It’s upsetting – but my mama has just reminded me that the rally in Kyiv on the night of the vote was nothing special, either. Then Yushchenko asked people to come over to Maidan at 9 am Monday, and most people had nightmares and insomnia, fearing that no one would come, and of course everyone did rush to Maidan first thing in the morning. (I overslept – because I stayed up till 5 am…)

Well, off to work for me now.  More later this evening.

The history of Soviet underwear

Some people choose to study the most curious things:

Olga Gurova studies the cultural history of underwear in the Soviet Union. “When I am talking about Soviet underwear,” she says, “I mean the underwear that appeared after the 1917 revolution.”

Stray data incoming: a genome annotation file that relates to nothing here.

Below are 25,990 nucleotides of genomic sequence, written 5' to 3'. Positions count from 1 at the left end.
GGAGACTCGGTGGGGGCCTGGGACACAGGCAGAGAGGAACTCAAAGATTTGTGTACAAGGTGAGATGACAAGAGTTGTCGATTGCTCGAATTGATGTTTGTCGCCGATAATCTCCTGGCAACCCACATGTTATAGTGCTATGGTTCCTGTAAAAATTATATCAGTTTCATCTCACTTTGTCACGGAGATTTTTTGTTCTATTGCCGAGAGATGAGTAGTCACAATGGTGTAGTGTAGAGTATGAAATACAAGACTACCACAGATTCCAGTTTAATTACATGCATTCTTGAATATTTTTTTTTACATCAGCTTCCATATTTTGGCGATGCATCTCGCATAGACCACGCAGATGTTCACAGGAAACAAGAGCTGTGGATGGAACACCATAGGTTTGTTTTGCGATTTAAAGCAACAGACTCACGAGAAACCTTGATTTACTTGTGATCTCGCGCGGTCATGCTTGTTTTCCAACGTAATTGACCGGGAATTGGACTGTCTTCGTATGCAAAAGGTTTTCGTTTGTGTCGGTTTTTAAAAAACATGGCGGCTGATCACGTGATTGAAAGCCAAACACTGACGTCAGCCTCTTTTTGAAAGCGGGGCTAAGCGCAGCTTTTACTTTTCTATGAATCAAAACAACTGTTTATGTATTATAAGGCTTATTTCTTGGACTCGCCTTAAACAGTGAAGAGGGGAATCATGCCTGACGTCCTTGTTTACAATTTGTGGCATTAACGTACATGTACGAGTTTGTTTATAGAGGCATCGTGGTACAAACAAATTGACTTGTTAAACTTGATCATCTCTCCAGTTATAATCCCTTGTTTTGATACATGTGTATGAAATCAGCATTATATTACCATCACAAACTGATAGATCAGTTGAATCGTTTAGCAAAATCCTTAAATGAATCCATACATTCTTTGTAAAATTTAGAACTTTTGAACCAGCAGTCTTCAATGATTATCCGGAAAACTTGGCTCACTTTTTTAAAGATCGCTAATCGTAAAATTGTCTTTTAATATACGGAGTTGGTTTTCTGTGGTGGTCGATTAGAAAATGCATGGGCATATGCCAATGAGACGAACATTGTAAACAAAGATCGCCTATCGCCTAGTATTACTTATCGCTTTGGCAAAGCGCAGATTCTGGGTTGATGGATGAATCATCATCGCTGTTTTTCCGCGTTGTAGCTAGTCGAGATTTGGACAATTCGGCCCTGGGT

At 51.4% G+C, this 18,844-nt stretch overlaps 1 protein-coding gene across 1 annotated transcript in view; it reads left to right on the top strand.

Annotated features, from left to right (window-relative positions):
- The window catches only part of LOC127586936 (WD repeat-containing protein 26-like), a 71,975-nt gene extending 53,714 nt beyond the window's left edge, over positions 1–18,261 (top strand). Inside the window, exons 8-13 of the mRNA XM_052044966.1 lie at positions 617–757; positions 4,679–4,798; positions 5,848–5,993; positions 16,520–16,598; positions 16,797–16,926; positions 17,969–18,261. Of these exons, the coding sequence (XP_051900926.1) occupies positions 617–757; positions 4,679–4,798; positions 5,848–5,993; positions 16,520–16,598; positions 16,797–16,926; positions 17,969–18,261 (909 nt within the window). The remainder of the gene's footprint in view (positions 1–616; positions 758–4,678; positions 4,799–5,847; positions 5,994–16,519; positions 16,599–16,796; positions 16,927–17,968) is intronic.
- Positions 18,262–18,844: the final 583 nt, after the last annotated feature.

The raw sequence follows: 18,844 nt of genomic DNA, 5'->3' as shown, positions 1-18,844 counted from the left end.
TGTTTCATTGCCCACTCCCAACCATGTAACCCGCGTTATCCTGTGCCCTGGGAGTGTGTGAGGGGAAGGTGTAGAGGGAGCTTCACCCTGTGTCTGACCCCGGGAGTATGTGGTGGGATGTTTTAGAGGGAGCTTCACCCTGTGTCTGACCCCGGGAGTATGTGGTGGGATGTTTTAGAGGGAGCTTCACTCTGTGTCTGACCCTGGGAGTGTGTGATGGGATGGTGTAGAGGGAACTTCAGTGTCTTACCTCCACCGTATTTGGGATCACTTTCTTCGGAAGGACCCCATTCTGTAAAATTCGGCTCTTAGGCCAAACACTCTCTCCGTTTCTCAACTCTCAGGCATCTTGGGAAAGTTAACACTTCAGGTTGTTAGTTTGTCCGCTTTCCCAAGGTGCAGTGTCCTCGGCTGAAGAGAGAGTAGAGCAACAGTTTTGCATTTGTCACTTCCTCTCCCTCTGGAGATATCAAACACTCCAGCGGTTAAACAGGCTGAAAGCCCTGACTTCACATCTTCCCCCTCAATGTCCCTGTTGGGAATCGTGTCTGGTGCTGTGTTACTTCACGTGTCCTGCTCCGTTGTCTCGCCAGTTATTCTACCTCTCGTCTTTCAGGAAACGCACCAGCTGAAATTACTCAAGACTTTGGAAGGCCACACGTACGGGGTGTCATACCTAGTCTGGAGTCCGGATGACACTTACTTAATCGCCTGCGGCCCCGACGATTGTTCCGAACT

Presumably, pre-Soviet and post-Soviet underwear just wasn’t interesting enough. Still, brings new meaning to the term Control underwear, doesn’t it?

Via Normblog

Cleric offers $1million bounty for cartoonists

Karim Elsahy at One Arab World reports that a slightly over-excited Pakistani cleric has posted a $1 million bounty on the cartoonists who dared to draw the Prophet Muhammed:

Even in Pakistan that is illegal. That man should be arrested at once and prosecuted to the fullest extent of the law. His assets should be frozen immediately.

The question that immediately springs to mind is – does this cleric actually have the $1 million? And, if not, how does he plan to protect himself against any aggreived bounty hunter who comes to claim his cash?

Belarus elections – electronic freedom or electronic censorship?

Presidential elections are due in Belarus this March and, showing off the country’s democratic and high-tech credentials, each Presidential candidate has launched a campaign website.